BROWNWOOD, Texas – Golf has a reputation as a sport for gentlemen and ladies, devoid of flexing and smack.
So it might not be a surprise that the American Southwest Conference chose a golfer – Cherokee Nation citizen Brady Nelson of Howard Payne University – as its Sportsmanship Athlete of the Year for 2021-22, but it did mean he stood out in a sport known for polite competition.
“I play against different players,” Nelson said. “In some tournaments I play against the big dogs, and in others I play against the other dogs. Last season I got to play against some kids from Canada and another from the United Kingdom, and they were really interesting. I enjoyed talking with them, and I guess I was just nice and talkative and won the award.”
Nelson, 21 and entering his senior year, said he is always curious about the differences between people, especially those who travel from so far away.
“I think, living in America, we don’t always think of other people and other ways of doing things,” he said. “I like to meet new people. I’m outgoing and ready for anything. When meeting the kids from Canada, it was fun to hear how they live and the different aspects of their culture. The player I met from the U.K. was really mature because he had started college at 22. I am absolutely interested in other cultures.”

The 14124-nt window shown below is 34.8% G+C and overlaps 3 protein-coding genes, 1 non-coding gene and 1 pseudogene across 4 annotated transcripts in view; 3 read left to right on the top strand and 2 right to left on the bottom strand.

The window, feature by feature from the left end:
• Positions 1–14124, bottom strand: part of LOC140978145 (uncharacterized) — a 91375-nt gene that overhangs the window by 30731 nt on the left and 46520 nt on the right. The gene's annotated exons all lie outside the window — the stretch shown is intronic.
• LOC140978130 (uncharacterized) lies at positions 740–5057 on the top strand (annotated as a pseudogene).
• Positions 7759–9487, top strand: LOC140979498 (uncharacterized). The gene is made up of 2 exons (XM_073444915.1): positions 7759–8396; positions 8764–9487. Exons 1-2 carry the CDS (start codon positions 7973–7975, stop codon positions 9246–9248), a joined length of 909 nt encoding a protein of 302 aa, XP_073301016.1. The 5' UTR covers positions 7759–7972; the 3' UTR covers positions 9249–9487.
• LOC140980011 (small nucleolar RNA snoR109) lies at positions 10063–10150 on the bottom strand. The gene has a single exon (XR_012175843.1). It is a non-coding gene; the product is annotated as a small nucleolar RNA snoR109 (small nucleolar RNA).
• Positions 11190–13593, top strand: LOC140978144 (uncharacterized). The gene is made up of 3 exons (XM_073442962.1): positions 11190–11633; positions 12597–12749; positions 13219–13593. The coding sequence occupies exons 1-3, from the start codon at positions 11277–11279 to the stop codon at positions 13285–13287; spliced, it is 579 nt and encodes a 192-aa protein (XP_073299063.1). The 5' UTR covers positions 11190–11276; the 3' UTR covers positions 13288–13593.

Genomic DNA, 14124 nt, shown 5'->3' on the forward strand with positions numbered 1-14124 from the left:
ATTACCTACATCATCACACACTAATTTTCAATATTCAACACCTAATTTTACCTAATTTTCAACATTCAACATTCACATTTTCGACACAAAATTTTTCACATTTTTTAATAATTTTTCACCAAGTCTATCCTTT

Teammates and opponents are also interested in Nelson’s culture. They often want to hear about Nelson’s Native citizenship.
“At first, they don’t believe me,” Nelson said. “They say ‘you’re not Cherokee’ and I swear that I am and show them my (CDIB) card. They joke with me about it from time to time, but they’re absolutely interested. I’ve known from a young age that we were Cherokee, but it wasn’t until I got into college that I really started looking into it and talking about it. I did a project last semester about the Cherokees. Being Cherokee has impacted me in ways that are difficult to put into words, but have been very beneficial to my life.”
Originally from Rock Hill, Texas, Nelson said he might also have been recognized for his sportsmanship because he maintains his demeanor. Golfers may not talk trash to each other, but they often get flustered with themselves.
“I try to be nice,” he said. “Golf is a frustrating sport, but my coach has told me he believes I’m the glue that keeps the team together. He once said he couldn’t tell by looking at me whether I was having the best round of my life or the worst. I try to keep a cool head.”
As an HPU Yellow Jacket, Nelson has usually been the No. 3 golfer in the tournaments in which he took part. Last season, he appeared in nine tourneys for HPU, recording a season-low of 73 in the first round of the Texas Cup at The Courses at Watters Creek in Plano. He is hopeful the Yellow Jackets can win the ASC and qualify for the NCAA Division III men’s golf championship tournament.
Nelson took up golf after following his father to the links.
“I was actually big into baseball as a kid,” he said. “It was my favorite sport. But then one time my dad brought me and my sister up to the course. He handed my sister a club, and she hit him square in the face with her backswing. Well, I was hooked and I’ve been hooked ever since. Some people see it as you playing the course, but I don’t see it that way. You’re not playing the course. You’re battling against yourself.”